The Complete Guide To Pre And Post Workout Nutrition
As you get geared up to continue on with your intense workout sessions, one thing that you’ll want to always be considering is the nutrition that you’re using around that exercise. Fueling your body properly going into each workout will ensure that you can put forth a maximum effort level and likewise, eating properly immediately after will help kick-start the recovery process. If you aren’t quite sure what you should be eating and when, don’t worry, we have you covered. Here is your complete guide to pre and post workout nutrition.
Pre-workout nutrition essentially refers to any food that you eat in the hour or two leading up to your workout program.
First off, let’s talk about why you need to be getting this pre-workout nutrition into the mix. First and foremost, it’s to fuel the session ahead. If you aren’t eating before you do your workout, it’s like taking a car to drive on an empty tank. You simply won’t get very far. Without glucose present in your body, unless you are just doing very low intensity activity, you simply won’t maintain the intensity that you desire.
The second reason to eat well before your workout is to actually speed recovery post-workout. Now this may seem odd, but you need to keep in mind that your pre-workout meal will still be, in part, digesting after you finish your workout session. So by eating right before you exercise, you ensure that you provide the raw materials the body needs to recovery faster after exercise. This translates to faster progress overall.
Finally, by planning your food wisely at this time, you also ensure that you don’t end up feeling weighed down by the meal, impacting your workout performance. Eat the wrong foods in the hours leading up to your session and you’ll come to find that you just don’t feel that well at all.
So what should you be eating here at this time? You should aim for a lighter meal consisting of around 200-300 calories. This will help you feel energized, but not sluggish. About half the meal should be a lean source of protein while the other half is a slower digesting source of carbohydrate. Good protein options would include chicken breast, turkey breast, egg whites, or white fish. Smart carb choices on the other hand might be brown rice, sweet potatoes, quinoa, or oatmeal. If you are exercising very shortly after you consume this meal, then you might choose to use a faster digesting source of carbohydrates such as a banana or some white potato. This will allow the carbs to hit your body faster, which then means that you get the much-needed energy in time for your workout.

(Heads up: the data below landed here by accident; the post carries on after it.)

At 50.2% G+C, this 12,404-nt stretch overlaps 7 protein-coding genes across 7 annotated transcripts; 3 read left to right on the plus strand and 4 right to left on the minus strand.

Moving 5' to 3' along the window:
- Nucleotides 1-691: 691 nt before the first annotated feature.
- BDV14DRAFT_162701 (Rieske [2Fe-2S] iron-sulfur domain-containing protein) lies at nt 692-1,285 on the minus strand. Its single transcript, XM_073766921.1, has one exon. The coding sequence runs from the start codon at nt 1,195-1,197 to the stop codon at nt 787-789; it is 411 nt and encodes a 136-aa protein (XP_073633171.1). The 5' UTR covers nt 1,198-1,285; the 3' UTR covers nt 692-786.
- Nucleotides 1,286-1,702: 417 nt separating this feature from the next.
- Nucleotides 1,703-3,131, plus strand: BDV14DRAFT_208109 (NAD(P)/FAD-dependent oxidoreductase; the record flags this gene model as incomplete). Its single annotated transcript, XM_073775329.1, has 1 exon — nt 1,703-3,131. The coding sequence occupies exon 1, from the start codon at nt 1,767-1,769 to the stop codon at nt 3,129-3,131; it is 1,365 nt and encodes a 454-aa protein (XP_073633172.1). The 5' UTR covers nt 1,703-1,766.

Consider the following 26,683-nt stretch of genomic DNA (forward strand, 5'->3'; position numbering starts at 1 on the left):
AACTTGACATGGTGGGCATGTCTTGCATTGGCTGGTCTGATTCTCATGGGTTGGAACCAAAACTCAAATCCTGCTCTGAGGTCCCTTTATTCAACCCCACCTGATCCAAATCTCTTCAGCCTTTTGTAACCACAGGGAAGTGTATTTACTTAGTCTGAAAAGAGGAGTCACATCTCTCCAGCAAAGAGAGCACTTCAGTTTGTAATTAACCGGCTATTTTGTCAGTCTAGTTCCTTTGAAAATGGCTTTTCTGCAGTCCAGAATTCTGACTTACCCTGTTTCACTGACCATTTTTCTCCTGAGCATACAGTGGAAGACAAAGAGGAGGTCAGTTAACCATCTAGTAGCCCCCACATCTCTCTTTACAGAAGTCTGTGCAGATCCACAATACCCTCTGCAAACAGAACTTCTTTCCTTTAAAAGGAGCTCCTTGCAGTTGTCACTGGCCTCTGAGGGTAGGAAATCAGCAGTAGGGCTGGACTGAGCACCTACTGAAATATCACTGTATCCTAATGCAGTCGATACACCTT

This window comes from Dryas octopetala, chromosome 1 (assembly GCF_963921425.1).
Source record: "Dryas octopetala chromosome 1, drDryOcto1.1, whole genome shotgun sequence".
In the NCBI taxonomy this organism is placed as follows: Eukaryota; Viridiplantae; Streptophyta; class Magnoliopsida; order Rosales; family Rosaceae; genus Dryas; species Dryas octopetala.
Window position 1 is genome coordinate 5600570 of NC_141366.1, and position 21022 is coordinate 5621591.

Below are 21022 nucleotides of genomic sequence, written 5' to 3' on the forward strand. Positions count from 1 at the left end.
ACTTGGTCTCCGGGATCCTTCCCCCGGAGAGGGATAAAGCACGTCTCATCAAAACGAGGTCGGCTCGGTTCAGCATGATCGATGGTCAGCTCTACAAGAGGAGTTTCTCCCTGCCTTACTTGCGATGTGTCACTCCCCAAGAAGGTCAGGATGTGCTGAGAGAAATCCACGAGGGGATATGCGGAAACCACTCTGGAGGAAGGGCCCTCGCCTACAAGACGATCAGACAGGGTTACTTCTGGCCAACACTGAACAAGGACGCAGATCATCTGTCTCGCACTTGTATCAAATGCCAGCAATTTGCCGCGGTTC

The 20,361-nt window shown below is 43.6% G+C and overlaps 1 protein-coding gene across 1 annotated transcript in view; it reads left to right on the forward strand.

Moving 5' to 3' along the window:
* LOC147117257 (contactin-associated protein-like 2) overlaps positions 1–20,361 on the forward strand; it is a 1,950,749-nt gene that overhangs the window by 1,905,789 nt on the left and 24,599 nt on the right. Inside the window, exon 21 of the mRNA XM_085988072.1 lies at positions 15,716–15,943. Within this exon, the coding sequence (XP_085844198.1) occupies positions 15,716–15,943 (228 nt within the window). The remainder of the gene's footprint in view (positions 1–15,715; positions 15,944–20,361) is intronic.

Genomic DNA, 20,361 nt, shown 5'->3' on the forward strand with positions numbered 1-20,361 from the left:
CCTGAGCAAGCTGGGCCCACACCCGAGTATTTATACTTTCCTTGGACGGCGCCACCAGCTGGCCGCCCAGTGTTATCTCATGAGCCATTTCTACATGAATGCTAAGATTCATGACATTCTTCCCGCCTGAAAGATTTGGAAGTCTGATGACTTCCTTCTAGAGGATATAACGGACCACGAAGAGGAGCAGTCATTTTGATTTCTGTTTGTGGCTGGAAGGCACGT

Note that fat content should be relatively low at this time. Aim to keep the meal to no more than around 5-6 grams of fat. If you eat too much fat here, it will slow digestion down and will make you feel less energetic when it comes time for your workout.
When should you be eating the pre-workout meal? Aim to eat it around 60-90 minutes prior to exercise if you can. If it’s a morning workout, this may not be as realistic, so then 30 minutes prior would be fine. Just note that you will want those fast acting carbs instead and may choose to go with a liquid protein source in order to avoid cramping during exercise. You’ll want to play around with different timing and food choices to figure out what’s going to work best for you.
Post Workout Nutrition
Now we move onto post-workout nutrition, which includes any food that you eat in the hour or so after the workout is completed.
So why should you be focusing on post-workout nutrition? The biggest reason here is to help fuel recovery. Immediately after exercise, your muscle tissues are like a sponge, ready to soak up whatever nutrients you put into your body. Taking advantage of this means that you will be able to restore muscle glycogen levels rapidly while also kick-starting protein synthesis to take place. As this occurs, you’ll then be rebuilding and repairing muscle tissue rapidly. Think of your post workout nutrition as a means to help you prepare for the next workout that you’ll be doing.
So what should you eat for post workout nutrition? Here you want to think rapid digestion. The faster those nutrients can get into your blood stream, the better. For this reason, most people opt for a whey isolate protein powder, which has been formulated to be very quickly digesting in the body. If you cannot use protein powder for whatever reason, then an alternate option would be egg whites or white fish, both of which tend to digest a little more quickly.
For the carbohydrate side of things, choose faster acting carbs here as well. A banana is perfect as it contains the simple sugars that will move into the blood stream shortly upon eating it. Alternatively, you can also choose foods like white potatoes, white rice, or even a half (or whole) bagel here. While you wouldn’t eat these white foods at other points during the day, right after a workout they can actually be beneficial.
Once again, fat should be kept out of the picture at this time. The more fat-free you can make this meal, the better. Dietary fat will just slow down the entire digestion process, working against the goals you have at this time. Save your fats for other times during the day when they’ll benefit you more.
When should you eat your post workout meal? For this on, you want to consume it as soon after the workout as possible, ideally within the first 30 minutes. This is the primary time when your body will be most sensitive to taking up the nutrients, so when it will benefit you the most. If you want to shower first before eating, that’s fine, but do have it as soon after that as you possibly can.
So there you have the facts on pre and post workout nutrition. If you fuel your body correctly around exercise, it will really pay off over the long run, helping you see far greater success from your workout sessions.